Fringe Paranormal to reveal findings of Packo’s, Birmingham Branch Library investigationsWritten by Kevin Moore | | firstname.lastname@example.org
Ghost hunting has become a national phenomenon in recent years with the popularity of such TV shows as Syfy’s “Ghost Hunters” and the Travel Channel’s “Ghost Adventures.” But Ohio has a rich tradition of ghost lore that has intrigued believers in the paranormal since long before the avalanche of cable network ghost shows. The five installments of Chris Woodyard’s “Haunted Ohio” book series from the 1990s are evidence of that.
On March 4, Fringe Paranormal, a Toledo-based paranormal investigation group, will share the evidence it collected from recent investigations of the Birmingham Branch Library and The Original Tony Packo’s.
Fringe Paranormal was founded by Don Collins, Kelly Scheufler and their fellow paranormal researchers in 2009 to “explain the unexplained.” The group uses reason, logic and the latest in science and technology to explain claims of paranormal or supernatural phenomena. Sometimes these claims have become publicly associated with well-known businesses and landmarks, and sometimes they come from private individuals who report strange occurrences in their homes.
“There are quite a few groups that do this kind of thing, and maybe four or five in this area,” Collins said. “We range from Michigan to Kentucky, and we’ve gone as far Cleveland.”
Their investigations have taken them locally to The Oliver House and the old South Main school in Bowling Green as well as renown paranormal hotspots like the Mansfield Reformatory in Mansfield and Waverly Hills Sanatorium in Louisville. The team even did an investigation of the “Christmas Story” house in Cleveland as part of a fundraiser for the Make-a-Wish Foundation.
“We were connected to the Birmingham Library through an investigation of the Maumee Branch Library we did in 2013,” Collins said. “Birmingham librarians had reported hearing odd noises, and we had heard of shadows being seen in the basement of Tony Packo’s as well as workers reporting merchandise having been moved in the gift shop when they arrive in the morning. We decided to investigate both in one night since they are so close.”
During the investigation, the Fringe researchers heard footsteps at the Birmingham Library, and two members claimed to see shadows in the Tony Packo’s gift shop. Collins and Scheufler said that their K2 Meters and REM-PODs picked up some unusual disturbances, which they concluded could not have resulted from their radio equipment, and that their recorders had picked up some “suspect” audio. One librarian, who was working alone in the library during the investigation, heard noises while the Fringe investigators were still at Tony Packo’s.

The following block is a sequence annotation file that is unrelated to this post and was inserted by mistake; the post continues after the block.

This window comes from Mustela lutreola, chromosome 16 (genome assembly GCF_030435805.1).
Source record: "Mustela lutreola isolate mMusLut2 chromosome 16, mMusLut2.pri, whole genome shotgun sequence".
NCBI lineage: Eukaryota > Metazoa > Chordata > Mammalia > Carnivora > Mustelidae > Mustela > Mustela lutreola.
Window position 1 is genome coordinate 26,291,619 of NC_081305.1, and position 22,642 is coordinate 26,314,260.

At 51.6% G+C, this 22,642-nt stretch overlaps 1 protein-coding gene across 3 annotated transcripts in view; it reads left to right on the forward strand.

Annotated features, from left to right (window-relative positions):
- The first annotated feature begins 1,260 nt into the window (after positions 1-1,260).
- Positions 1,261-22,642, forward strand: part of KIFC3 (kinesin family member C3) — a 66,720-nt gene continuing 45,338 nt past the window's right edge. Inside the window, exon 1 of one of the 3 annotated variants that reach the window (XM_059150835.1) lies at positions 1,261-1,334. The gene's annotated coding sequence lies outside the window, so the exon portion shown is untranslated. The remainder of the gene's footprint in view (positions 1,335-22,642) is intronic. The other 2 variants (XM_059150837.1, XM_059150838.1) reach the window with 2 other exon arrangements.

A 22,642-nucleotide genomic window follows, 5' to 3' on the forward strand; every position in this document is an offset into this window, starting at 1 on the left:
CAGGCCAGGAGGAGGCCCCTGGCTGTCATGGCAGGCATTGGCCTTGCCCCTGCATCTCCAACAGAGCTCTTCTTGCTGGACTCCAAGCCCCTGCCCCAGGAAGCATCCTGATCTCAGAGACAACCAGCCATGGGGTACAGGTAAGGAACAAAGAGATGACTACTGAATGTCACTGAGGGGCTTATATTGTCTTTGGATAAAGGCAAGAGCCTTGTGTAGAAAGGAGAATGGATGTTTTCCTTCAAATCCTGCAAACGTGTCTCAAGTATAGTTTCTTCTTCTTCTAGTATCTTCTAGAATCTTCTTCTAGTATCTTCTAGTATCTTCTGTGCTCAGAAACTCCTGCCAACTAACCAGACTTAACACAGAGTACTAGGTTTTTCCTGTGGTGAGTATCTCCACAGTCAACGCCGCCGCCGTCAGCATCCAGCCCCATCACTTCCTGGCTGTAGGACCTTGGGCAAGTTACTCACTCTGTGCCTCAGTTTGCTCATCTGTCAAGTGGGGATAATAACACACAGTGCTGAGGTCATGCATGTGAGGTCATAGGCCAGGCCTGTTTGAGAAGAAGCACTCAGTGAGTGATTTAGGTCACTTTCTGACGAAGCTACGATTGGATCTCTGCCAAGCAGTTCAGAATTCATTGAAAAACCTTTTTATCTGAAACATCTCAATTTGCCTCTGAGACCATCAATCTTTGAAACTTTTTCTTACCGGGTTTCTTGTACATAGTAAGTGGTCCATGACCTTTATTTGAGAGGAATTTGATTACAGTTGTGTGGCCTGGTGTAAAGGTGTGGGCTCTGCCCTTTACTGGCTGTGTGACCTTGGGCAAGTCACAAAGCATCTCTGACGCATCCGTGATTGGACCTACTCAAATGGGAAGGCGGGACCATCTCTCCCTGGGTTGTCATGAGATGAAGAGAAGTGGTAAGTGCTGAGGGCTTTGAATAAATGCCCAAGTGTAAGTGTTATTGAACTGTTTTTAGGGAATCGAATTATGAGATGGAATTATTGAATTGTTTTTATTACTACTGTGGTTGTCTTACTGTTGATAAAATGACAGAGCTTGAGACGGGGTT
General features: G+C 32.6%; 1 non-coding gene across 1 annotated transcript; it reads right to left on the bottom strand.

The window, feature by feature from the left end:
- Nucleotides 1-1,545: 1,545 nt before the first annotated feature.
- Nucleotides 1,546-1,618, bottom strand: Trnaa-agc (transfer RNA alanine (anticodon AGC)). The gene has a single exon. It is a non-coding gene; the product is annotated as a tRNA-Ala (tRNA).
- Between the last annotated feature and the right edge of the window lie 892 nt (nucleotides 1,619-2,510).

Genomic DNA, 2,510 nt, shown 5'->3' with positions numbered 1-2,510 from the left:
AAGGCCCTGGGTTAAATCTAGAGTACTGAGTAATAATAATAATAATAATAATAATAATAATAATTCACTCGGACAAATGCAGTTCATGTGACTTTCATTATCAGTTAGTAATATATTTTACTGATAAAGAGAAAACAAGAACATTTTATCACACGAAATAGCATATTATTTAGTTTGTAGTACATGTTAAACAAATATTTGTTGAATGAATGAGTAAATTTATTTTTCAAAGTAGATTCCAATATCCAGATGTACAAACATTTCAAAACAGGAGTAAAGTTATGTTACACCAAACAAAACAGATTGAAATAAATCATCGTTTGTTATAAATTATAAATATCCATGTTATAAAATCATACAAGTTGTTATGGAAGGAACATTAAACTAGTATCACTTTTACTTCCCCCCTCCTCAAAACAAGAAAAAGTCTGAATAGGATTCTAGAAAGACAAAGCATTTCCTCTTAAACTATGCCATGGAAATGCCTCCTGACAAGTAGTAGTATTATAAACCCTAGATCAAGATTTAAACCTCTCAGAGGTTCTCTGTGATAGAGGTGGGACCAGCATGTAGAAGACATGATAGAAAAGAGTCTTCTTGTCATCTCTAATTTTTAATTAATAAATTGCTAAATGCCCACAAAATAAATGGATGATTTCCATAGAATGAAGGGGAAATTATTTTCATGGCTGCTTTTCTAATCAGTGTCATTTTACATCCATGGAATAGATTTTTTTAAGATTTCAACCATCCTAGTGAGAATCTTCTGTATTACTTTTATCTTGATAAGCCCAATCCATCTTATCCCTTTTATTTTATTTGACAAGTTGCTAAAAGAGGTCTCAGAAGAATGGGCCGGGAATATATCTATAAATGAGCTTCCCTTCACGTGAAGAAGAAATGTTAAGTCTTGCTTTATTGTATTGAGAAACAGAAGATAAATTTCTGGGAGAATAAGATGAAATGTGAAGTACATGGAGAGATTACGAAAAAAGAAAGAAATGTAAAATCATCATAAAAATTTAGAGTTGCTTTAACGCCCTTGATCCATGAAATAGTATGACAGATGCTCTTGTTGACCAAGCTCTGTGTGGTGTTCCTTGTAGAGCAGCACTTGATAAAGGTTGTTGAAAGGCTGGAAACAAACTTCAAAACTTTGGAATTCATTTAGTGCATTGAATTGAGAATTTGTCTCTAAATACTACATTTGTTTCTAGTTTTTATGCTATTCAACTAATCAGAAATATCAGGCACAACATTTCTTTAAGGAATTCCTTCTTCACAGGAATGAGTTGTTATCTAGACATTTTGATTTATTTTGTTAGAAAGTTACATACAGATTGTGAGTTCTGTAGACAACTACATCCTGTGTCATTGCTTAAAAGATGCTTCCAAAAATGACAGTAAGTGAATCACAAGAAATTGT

“I just assumed they had come back from Packo’s. I didn’t realize they were still gone until they actually returned several minutes later,” she said.
Fringe Paranormal will share the results of the investigation during a free presentation at the Birmingham Branch Library, located at 203 Paine Ave. in Toledo, at 6:30 p.m. March 4. The group will also discuss general topics related to paranormal investigating and will be on hand to answer any questions of those interested in the subject.
When asked to conceptualize a ghost hunt, most people will think of investigators spending a few hours scanning a dark room with an infrared camera, spotting shadows darting in the distance, and asking questions in an empty room in hopes that a tape recorder will pick up some kind of a response. But the process of investigating a site for paranormal activity is quite involved.
“Usually someone will contact us with their claims, but sometimes we’ll contact them because we had heard some claims about a site,” Collins said. “To get started, we do an interview with the person to see what’s going on. Then we do preliminary information into the site’s history. We’ll try to find out the names of people who had lived there, any significant dates related to the property and if anyone had died there.”
“We spend about a month to a month and half on an investigation,” Scheufler said. “If we conduct an eight-hour investigation overnight with two tape recorders and two or three cameras, then multiply each of those by eight hours for how long we have to review the evidence. We end up listening to a lot of silence.”
Over the course of an investigation, Fringe investigators utilize a whole array of equipment: video cameras, tape recorders to catch electronic voice phenomena (EVP), and K2 Meters and REM-PODs, which measure changes in the electromagnetic field. The investigators are mindful when using the latter devices as they can be influenced by radio waves and the investigating team’s two-way radios.
When people call Fringe Paranormal to investigate suspected activity, they report such things as hearing voices and footsteps, seeing shadows at the end of the hall or seeing figures at the foot of their bed. But the researchers at Fringe are realistic about their expectations of catching evidence of something paranormal. Claims of the paranormal are often random and unpredictable, and much of paranormal investigating involves being at the right place at the right time.
“What are the odds that we happen to be there on the one day out of the month strange activity happens?” Scheufler said. “There are times when you feel you experienced a lot live only to find there is nothing on the recorder, but then other times you’ll leave what you thought was a quiet investigation and find an interesting piece of evidence. Sometimes when you go back to a site that was really active only to find nothing.”
Despite the odds, Collins, Scheufler and their team press on in hopes of one day finding that solid piece of evidence of the unexplained. The results of Fringe Paranormal’s investigations are available on their website.
For more information on Fringe Paranormal or ghost hunting, visit www.fringeparanormal.com.